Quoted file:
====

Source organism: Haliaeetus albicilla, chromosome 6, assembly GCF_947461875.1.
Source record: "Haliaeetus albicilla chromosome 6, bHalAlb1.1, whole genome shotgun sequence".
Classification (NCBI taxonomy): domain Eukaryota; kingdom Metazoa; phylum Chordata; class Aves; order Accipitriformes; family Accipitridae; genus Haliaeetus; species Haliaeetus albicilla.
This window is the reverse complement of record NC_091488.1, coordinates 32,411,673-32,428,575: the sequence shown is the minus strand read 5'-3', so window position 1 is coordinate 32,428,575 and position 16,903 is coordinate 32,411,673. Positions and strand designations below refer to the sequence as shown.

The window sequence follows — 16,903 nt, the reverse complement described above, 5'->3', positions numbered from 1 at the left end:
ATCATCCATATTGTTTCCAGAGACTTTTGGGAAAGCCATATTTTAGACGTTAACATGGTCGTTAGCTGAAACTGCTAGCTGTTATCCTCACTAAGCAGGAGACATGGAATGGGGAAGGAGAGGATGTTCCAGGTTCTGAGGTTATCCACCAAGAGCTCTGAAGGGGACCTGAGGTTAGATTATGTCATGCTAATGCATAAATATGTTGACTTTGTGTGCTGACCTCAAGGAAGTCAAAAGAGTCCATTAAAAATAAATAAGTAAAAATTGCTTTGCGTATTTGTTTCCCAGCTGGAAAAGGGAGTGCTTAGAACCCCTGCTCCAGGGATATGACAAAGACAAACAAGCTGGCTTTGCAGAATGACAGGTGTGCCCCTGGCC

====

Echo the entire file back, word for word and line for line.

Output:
Source organism: Haliaeetus albicilla, chromosome 6, assembly GCF_947461875.1.
Source record: "Haliaeetus albicilla chromosome 6, bHalAlb1.1, whole genome shotgun sequence".
Classification (NCBI taxonomy): domain Eukaryota; kingdom Metazoa; phylum Chordata; class Aves; order Accipitriformes; family Accipitridae; genus Haliaeetus; species Haliaeetus albicilla.
This window is the reverse complement of record NC_091488.1, coordinates 32,411,673-32,428,575: the sequence shown is the minus strand read 5'-3', so window position 1 is coordinate 32,428,575 and position 16,903 is coordinate 32,411,673. Positions and strand designations below refer to the sequence as shown.

The window sequence follows — 16,903 nt, the reverse complement described above, 5'->3', positions numbered from 1 at the left end:
ATCATCCATATTGTTTCCAGAGACTTTTGGGAAAGCCATATTTTAGACGTTAACATGGTCGTTAGCTGAAACTGCTAGCTGTTATCCTCACTAAGCAGGAGACATGGAATGGGGAAGGAGAGGATGTTCCAGGTTCTGAGGTTATCCACCAAGAGCTCTGAAGGGGACCTGAGGTTAGATTATGTCATGCTAATGCATAAATATGTTGACTTTGTGTGCTGACCTCAAGGAAGTCAAAAGAGTCCATTAAAAATAAATAAGTAAAAATTGCTTTGCGTATTTGTTTCCCAGCTGGAAAAGGGAGTGCTTAGAACCCCTGCTCCAGGGATATGACAAAGACAAACAAGCTGGCTTTGCAGAATGACAGGTGTGCCCCTGGCC